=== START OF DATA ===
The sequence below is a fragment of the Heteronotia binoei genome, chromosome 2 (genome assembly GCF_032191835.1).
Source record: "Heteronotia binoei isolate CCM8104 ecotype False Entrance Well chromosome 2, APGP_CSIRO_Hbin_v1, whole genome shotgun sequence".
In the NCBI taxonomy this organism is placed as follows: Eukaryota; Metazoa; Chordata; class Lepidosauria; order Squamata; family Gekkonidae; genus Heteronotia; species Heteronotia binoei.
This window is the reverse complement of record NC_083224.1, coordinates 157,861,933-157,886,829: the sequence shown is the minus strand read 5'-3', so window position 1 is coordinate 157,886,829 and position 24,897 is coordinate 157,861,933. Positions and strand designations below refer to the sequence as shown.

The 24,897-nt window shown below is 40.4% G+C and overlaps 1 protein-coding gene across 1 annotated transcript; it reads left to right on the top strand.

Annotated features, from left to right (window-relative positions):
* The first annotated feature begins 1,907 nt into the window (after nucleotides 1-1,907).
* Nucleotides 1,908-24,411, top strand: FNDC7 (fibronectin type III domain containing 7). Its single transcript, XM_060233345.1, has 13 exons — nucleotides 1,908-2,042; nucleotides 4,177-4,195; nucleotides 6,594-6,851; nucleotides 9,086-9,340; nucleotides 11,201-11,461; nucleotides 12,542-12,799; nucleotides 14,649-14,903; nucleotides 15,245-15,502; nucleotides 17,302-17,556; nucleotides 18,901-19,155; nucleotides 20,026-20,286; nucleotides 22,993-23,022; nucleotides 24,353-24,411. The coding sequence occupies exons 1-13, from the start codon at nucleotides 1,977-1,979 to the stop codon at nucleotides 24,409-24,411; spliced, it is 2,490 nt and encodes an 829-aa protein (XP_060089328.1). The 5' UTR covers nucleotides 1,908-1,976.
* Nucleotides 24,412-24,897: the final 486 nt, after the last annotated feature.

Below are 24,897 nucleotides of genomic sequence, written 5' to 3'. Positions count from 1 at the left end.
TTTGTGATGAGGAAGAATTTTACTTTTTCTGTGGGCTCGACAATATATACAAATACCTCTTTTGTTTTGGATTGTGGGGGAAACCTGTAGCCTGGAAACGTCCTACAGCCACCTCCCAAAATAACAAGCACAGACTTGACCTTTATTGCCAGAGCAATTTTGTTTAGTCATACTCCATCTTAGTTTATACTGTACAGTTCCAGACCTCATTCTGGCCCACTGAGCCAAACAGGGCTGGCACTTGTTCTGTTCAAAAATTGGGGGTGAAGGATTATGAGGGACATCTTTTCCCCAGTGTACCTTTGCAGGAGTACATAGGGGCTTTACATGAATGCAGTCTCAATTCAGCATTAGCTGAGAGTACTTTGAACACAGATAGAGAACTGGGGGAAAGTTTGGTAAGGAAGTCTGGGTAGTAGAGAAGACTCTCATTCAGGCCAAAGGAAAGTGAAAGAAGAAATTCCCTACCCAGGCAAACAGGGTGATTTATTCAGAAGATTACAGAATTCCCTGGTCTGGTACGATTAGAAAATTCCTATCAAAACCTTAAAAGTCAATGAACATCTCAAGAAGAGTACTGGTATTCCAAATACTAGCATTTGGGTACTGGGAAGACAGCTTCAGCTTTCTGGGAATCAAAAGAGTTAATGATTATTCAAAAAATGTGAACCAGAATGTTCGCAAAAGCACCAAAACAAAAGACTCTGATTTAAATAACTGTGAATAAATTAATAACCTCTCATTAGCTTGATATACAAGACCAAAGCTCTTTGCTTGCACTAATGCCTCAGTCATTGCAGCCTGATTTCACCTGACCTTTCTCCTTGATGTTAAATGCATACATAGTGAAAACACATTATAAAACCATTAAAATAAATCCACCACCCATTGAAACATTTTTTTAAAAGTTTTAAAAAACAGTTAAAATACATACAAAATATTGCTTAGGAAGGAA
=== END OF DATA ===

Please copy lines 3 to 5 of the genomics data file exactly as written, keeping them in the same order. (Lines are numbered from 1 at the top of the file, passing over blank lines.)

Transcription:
In the NCBI taxonomy this organism is placed as follows: Eukaryota; Metazoa; Chordata; class Lepidosauria; order Squamata; family Gekkonidae; genus Heteronotia; species Heteronotia binoei.
This window is the reverse complement of record NC_083224.1, coordinates 157,861,933-157,886,829: the sequence shown is the minus strand read 5'-3', so window position 1 is coordinate 157,886,829 and position 24,897 is coordinate 157,861,933. Positions and strand designations below refer to the sequence as shown.

The 24,897-nt window shown below is 40.4% G+C and overlaps 1 protein-coding gene across 1 annotated transcript; it reads left to right on the top strand.